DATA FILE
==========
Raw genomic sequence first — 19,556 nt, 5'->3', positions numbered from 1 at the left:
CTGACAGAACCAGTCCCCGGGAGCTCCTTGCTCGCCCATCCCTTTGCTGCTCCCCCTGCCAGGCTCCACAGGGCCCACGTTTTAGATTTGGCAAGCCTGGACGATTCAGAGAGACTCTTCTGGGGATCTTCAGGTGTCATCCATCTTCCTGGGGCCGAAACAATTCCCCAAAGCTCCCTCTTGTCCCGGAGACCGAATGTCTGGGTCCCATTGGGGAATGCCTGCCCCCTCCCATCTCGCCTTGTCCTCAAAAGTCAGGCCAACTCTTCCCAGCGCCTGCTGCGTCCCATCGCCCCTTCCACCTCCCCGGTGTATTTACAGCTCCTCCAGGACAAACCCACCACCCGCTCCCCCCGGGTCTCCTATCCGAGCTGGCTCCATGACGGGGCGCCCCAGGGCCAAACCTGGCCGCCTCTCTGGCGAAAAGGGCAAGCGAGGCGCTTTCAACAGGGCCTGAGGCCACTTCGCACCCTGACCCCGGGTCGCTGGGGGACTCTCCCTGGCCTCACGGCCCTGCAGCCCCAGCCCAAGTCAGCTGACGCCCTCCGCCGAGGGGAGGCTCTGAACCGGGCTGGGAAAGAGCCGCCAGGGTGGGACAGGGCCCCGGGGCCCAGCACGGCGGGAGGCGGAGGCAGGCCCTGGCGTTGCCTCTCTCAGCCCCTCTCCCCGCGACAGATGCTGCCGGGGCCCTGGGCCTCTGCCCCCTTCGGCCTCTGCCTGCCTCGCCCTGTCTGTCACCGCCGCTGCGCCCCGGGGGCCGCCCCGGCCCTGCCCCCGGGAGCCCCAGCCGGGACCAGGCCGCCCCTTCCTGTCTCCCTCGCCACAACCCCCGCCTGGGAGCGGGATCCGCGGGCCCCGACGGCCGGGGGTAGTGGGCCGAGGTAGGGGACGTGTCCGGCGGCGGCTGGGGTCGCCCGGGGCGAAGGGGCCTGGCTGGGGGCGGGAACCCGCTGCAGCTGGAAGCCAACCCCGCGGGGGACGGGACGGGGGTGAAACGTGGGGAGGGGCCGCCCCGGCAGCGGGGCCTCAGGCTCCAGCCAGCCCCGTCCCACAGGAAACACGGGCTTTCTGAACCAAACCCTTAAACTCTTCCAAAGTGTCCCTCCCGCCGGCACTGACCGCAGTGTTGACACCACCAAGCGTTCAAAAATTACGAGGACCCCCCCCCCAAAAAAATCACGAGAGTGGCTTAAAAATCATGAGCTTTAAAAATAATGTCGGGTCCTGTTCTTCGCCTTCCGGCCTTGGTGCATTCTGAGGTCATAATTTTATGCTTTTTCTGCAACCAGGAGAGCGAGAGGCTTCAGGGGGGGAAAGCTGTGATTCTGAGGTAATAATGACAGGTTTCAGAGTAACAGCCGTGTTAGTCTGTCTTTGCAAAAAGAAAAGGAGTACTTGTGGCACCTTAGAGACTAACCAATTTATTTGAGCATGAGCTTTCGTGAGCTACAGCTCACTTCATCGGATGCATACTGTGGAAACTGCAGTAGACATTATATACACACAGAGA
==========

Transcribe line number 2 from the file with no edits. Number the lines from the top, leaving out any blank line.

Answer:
CTGACAGAACCAGTCCCCGGGAGCTCCTTGCTCGCCCATCCCTTTGCTGCTCCCCCTGCCAGGCTCCACAGGGCCCACGTTTTAGATTTGGCAAGCCTGGACGATTCAGAGAGACTCTTCTGGGGATCTTCAGGTGTCATCCATCTTCCTGGGGCCGAAACAATTCCCCAAAGCTCCCTCTTGTCCCGGAGACCGAATGTCTGGGTCCCATTGGGGAATGCCTGCCCCCTCCCATCTCGCCTTGTCCTCAAAAGTCAGGCCAACTCTTCCCAGCGCCTGCTGCGTCCCATCGCCCCTTCCACCTCCCCGGTGTATTTACAGCTCCTCCAGGACAAACCCACCACCCGCTCCCCCCGGGTCTCCTATCCGAGCTGGCTCCATGACGGGGCGCCCCAGGGCCAAACCTGGCCGCCTCTCTGGCGAAAAGGGCAAGCGAGGCGCTTTCAACAGGGCCTGAGGCCACTTCGCACCCTGACCCCGGGTCGCTGGGGGACTCTCCCTGGCCTCACGGCCCTGCAGCCCCAGCCCAAGTCAGCTGACGCCCTCCGCCGAGGGGAGGCTCTGAACCGGGCTGGGAAAGAGCCGCCAGGGTGGGACAGGGCCCCGGGGCCCAGCACGGCGGGAGGCGGAGGCAGGCCCTGGCGTTGCCTCTCTCAGCCCCTCTCCCCGCGACAGATGCTGCCGGGGCCCTGGGCCTCTGCCCCCTTCGGCCTCTGCCTGCCTCGCCCTGTCTGTCACCGCCGCTGCGCCCCGGGGGCCGCCCCGGCCCTGCCCCCGGGAGCCCCAGCCGGGACCAGGCCGCCCCTTCCTGTCTCCCTCGCCACAACCCCCGCCTGGGAGCGGGATCCGCGGGCCCCGACGGCCGGGGGTAGTGGGCCGAGGTAGGGGACGTGTCCGGCGGCGGCTGGGGTCGCCCGGGGCGAAGGGGCCTGGCTGGGGGCGGGAACCCGCTGCAGCTGGAAGCCAACCCCGCGGGGGACGGGACGGGGGTGAAACGTGGGGAGGGGCCGCCCCGGCAGCGGGGCCTCAGGCTCCAGCCAGCCCCGTCCCACAGGAAACACGGGCTTTCTGAACCAAACCCTTAAACTCTTCCAAAGTGTCCCTCCCGCCGGCACTGACCGCAGTGTTGACACCACCAAGCGTTCAAAAATTACGAGGACCCCCCCCCCAAAAAAATCACGAGAGTGGCTTAAAAATCATGAGCTTTAAAAATAATGTCGGGTCCTGTTCTTCGCCTTCCGGCCTTGGTGCATTCTGAGGTCATAATTTTATGCTTTTTCTGCAACCAGGAGAGCGAGAGGCTTCAGGGGGGGAAAGCTGTGATTCTGAGGTAATAATGACAGGTTTCAGAGTAACAGCCGTGTTAGTCTGTCTTTGCAAAAAGAAAAGGAGTACTTGTGGCACCTTAGAGACTAACCAATTTATTTGAGCATGAGCTTTCGTGAGCTACAGCTCACTTCATCGGATGCATACTGTGGAAACTGCAGTAGACATTATATACACACAGAGA